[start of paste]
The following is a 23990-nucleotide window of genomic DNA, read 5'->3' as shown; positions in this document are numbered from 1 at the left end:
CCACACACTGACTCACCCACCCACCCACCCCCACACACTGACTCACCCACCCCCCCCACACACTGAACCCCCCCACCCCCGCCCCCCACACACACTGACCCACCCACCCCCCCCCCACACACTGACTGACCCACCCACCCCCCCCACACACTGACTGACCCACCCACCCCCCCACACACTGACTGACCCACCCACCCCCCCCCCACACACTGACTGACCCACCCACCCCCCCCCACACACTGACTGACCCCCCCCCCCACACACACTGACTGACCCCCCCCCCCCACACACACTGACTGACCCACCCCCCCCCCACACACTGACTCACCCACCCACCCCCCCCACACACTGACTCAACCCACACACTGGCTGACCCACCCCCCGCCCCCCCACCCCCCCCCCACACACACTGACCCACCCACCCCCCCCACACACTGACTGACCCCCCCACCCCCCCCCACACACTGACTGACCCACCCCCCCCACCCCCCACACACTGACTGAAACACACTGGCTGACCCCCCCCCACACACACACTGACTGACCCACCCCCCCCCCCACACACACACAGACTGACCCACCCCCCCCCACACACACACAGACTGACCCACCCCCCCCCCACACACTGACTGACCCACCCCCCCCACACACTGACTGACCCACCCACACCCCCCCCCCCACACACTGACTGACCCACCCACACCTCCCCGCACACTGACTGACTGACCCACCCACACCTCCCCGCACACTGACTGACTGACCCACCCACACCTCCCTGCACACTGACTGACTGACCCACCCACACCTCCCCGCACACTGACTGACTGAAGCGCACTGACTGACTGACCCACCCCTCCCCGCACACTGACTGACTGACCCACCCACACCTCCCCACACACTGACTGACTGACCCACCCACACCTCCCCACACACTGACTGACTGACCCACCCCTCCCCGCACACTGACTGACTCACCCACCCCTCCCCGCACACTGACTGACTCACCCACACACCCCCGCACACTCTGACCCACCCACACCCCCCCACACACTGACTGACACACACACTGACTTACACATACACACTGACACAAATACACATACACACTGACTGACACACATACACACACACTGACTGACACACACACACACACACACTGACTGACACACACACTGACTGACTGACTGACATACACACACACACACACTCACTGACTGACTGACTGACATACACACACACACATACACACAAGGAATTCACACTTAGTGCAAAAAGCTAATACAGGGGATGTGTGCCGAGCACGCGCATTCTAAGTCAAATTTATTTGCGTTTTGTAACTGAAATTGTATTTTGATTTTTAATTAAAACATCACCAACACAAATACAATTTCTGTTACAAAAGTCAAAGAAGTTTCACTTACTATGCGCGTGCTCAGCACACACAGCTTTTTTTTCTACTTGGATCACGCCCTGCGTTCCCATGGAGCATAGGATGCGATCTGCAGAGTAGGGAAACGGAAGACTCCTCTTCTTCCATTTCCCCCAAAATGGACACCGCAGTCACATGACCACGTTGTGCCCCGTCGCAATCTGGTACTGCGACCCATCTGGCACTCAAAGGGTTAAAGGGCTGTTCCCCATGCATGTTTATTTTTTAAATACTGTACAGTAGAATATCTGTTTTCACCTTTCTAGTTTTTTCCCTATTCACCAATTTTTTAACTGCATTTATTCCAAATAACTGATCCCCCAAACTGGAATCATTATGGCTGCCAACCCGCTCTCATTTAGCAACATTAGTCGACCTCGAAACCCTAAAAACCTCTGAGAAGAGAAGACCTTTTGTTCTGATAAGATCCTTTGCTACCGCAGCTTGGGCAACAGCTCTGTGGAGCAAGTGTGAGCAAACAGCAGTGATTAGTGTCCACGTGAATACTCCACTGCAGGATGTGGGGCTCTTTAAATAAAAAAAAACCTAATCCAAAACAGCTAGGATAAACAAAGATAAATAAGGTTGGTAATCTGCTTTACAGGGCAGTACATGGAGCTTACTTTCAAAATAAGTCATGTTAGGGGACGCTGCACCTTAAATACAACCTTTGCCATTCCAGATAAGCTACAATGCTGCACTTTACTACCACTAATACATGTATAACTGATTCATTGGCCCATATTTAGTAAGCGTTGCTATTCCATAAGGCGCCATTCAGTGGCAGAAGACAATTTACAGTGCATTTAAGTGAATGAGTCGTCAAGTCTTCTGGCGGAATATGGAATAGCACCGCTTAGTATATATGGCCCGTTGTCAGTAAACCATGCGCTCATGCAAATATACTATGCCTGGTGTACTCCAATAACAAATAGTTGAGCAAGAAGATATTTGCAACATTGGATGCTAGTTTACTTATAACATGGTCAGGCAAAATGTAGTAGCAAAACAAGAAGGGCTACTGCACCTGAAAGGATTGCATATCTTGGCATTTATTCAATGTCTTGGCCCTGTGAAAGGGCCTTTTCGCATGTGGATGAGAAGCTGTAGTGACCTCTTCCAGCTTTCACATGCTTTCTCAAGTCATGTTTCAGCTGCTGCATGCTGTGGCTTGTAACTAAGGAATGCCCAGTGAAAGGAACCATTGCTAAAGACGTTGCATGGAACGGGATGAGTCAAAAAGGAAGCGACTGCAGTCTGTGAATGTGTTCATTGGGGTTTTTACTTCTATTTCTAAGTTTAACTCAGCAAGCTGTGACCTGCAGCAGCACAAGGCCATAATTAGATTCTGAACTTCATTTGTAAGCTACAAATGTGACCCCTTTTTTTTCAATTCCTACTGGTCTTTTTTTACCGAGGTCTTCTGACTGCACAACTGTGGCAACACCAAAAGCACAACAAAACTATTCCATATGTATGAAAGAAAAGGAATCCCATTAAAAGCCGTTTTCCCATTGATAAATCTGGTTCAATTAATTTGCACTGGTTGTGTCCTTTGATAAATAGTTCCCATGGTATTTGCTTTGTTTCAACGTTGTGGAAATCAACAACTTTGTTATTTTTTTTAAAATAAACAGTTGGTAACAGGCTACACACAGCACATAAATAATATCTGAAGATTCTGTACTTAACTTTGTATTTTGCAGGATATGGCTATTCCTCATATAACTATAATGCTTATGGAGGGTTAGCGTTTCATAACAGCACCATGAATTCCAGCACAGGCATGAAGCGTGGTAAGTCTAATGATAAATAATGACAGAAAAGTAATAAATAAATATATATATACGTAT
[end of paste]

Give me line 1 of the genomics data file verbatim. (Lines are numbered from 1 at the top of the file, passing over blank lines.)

The following is a 23990-nucleotide window of genomic DNA, read 5'->3' as shown; positions in this document are numbered from 1 at the left end: